Among the market leaders they identified are Panolin and Fuchs in biobased finished lubricants; Cargill, which has a significant position in rapeseed-based transformer oils; Houghton (metalworking fluids); and Condat (tunnelling equipment).
On the regulatory side, said Klines study Opportunities in Bio-lubricants, key drivers have been the European Unions Ecolabel scheme and the U.S. Department of Agricultures BioPreferred program that guide purchasers to choose biobased lubricants (among other products). More recently, the U.S. Environmental Protection Agency implemented its Vessel General Permit program, which says ships and workboats in U.S. water must use biodegradable lubricants wherever theres an oil/water interface.
On the supply side, the longtime stalwarts are unsaturated esters (such as TMP oleates), which are the base oil of choice for applications with moderate operating temperatures, such as marine, forestry and agriculture.
More recently, LubesnGreases has seen an increase in renewable and bio-sourced offerings which claim to outperform the basic vegetable oil-based lubricants. Some recent examples:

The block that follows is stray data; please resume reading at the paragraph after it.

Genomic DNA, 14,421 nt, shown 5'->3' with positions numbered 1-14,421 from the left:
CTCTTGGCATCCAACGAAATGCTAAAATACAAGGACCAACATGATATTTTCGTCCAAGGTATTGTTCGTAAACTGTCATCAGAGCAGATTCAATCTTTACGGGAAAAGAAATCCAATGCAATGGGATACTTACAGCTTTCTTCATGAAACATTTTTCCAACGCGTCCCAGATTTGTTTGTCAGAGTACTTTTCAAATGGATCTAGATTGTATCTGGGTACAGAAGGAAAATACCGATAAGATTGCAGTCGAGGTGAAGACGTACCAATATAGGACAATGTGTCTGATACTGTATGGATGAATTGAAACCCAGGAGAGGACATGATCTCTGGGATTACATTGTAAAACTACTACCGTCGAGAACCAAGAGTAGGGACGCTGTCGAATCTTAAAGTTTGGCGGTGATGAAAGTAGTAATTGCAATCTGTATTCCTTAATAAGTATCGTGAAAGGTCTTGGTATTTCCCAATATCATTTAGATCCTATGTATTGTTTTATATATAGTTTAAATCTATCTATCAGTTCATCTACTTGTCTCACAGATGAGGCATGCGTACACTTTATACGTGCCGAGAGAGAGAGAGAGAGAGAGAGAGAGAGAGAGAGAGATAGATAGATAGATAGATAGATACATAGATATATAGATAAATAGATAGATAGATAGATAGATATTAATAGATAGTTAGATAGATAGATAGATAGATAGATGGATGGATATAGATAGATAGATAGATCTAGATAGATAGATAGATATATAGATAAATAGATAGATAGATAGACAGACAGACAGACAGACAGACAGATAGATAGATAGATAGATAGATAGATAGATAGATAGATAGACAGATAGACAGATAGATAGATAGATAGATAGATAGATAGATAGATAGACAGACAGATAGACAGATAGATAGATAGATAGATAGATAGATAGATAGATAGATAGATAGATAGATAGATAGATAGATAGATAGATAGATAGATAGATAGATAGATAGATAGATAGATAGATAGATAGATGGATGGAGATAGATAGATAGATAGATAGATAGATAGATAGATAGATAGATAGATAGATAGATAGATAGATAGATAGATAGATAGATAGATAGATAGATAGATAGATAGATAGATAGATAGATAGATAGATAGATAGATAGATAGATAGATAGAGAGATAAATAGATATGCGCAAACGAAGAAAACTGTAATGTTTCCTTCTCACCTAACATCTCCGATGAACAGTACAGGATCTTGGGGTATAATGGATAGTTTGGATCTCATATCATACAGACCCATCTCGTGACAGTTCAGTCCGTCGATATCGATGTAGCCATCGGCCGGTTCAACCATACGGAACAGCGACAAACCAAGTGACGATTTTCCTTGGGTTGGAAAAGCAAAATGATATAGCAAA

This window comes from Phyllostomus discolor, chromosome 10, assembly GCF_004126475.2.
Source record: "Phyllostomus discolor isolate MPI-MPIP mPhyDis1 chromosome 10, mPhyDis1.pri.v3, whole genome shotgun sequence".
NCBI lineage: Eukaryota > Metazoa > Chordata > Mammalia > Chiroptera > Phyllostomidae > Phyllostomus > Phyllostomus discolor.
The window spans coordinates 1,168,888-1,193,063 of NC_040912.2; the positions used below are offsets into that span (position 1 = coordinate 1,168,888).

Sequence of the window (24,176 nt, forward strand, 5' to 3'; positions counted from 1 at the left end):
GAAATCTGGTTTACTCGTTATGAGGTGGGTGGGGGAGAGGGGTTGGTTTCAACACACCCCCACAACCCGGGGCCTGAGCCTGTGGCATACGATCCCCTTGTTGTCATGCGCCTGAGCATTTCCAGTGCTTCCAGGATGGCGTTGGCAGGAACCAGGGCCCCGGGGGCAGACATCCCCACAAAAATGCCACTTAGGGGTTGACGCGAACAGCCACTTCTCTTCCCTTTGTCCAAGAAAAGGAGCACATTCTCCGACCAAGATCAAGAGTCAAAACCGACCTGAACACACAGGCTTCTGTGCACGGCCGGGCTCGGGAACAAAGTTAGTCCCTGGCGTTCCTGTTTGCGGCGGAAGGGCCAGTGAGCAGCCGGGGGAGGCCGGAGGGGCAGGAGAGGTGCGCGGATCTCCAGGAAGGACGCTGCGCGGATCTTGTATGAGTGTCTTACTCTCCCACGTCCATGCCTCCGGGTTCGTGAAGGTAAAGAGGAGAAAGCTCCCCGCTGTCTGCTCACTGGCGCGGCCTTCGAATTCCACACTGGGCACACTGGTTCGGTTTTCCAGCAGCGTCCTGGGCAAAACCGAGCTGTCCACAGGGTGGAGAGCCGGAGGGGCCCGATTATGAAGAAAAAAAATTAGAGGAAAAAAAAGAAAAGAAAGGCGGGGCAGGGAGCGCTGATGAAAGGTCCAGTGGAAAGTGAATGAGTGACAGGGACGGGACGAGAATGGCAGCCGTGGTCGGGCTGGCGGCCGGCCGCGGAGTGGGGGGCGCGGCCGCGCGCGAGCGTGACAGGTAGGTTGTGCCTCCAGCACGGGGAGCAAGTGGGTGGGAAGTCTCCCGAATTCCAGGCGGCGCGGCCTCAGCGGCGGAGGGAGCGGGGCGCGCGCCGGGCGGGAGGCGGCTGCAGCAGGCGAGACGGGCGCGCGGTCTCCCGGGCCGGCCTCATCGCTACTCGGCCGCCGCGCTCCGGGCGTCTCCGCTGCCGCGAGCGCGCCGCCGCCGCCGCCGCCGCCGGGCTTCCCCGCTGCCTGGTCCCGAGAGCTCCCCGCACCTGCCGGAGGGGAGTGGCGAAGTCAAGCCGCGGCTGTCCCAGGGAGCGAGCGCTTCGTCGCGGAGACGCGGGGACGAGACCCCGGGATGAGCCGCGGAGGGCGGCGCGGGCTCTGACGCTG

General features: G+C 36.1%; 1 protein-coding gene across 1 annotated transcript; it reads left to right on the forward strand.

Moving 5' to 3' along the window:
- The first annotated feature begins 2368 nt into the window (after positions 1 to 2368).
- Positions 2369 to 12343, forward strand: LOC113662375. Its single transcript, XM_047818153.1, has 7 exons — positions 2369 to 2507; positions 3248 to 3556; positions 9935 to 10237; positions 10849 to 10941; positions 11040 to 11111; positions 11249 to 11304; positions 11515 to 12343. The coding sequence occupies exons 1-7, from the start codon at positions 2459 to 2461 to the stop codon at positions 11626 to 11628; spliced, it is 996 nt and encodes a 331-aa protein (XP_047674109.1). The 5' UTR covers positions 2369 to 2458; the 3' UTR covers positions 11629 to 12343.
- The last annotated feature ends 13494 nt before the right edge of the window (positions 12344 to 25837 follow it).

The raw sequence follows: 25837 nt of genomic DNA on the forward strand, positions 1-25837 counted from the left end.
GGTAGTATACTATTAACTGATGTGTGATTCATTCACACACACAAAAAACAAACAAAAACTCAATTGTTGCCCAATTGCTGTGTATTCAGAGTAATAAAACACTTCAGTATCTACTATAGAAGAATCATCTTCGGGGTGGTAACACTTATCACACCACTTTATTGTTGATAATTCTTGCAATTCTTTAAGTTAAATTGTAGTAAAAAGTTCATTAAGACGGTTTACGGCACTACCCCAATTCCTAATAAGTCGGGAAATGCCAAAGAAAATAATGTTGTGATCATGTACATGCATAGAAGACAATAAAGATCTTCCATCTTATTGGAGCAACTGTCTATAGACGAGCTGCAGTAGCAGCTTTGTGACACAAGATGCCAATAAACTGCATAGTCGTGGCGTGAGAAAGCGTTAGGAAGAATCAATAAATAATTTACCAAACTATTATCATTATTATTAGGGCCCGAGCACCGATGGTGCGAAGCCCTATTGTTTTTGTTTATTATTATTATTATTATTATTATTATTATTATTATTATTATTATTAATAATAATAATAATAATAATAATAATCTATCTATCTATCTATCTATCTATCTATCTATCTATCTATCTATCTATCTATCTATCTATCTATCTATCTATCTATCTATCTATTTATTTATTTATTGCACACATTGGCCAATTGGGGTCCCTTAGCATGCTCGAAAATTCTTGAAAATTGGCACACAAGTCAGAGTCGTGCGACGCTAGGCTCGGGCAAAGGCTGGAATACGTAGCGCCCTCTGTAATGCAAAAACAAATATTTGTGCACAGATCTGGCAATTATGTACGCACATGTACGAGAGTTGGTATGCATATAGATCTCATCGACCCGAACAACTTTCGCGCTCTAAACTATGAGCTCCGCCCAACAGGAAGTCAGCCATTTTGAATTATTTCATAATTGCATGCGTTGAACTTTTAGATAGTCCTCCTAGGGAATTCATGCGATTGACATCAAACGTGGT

The Dehylub series from Emery Oleochemicals are renewable ester-based lubricants targeting marine applications, such as thrusters, hydraulics, stern tubes, compressors and wire ropes. These are readily biodegradable, available in a wide range of viscosity grades, and in case of a spill leave no visible sheen on the waters surface. They also have earned the European Ecolabel.
Lubrizol GR213A is unique in being the first additive package for greases to achieve the rigorous European Ecolabel. The additive package is fully compatible with vegetable oils and natural esters, as well as synthetic esters, and offers antiwear and extreme pressure properties. Other components for making grease have the Ecolabel, but this is the only additive package, which streamlines grease product development and registration, the company points out.